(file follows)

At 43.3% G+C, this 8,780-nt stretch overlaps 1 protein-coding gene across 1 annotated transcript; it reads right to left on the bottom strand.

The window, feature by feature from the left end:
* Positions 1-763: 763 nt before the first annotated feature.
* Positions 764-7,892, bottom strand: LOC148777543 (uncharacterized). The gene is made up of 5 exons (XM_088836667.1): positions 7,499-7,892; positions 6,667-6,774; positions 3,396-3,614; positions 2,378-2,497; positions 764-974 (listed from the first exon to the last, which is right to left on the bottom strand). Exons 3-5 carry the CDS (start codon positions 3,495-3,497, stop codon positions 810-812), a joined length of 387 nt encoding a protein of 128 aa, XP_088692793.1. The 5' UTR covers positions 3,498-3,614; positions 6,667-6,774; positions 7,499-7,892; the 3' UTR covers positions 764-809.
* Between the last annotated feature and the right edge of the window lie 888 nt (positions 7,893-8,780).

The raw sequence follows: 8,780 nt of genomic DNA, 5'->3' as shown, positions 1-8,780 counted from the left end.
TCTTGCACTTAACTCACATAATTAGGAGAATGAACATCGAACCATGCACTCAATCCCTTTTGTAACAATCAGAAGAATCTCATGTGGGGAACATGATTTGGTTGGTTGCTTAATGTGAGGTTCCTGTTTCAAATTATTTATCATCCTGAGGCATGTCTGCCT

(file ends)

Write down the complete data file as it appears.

At 43.3% G+C, this 8,780-nt stretch overlaps 1 protein-coding gene across 1 annotated transcript; it reads right to left on the bottom strand.

The window, feature by feature from the left end:
* Positions 1-763: 763 nt before the first annotated feature.
* Positions 764-7,892, bottom strand: LOC148777543 (uncharacterized). The gene is made up of 5 exons (XM_088836667.1): positions 7,499-7,892; positions 6,667-6,774; positions 3,396-3,614; positions 2,378-2,497; positions 764-974 (listed from the first exon to the last, which is right to left on the bottom strand). Exons 3-5 carry the CDS (start codon positions 3,495-3,497, stop codon positions 810-812), a joined length of 387 nt encoding a protein of 128 aa, XP_088692793.1. The 5' UTR covers positions 3,498-3,614; positions 6,667-6,774; positions 7,499-7,892; the 3' UTR covers positions 764-809.
* Between the last annotated feature and the right edge of the window lie 888 nt (positions 7,893-8,780).

The raw sequence follows: 8,780 nt of genomic DNA, 5'->3' as shown, positions 1-8,780 counted from the left end.
TCTTGCACTTAACTCACATAATTAGGAGAATGAACATCGAACCATGCACTCAATCCCTTTTGTAACAATCAGAAGAATCTCATGTGGGGAACATGATTTGGTTGGTTGCTTAATGTGAGGTTCCTGTTTCAAATTATTTATCATCCTGAGGCATGTCTGCCT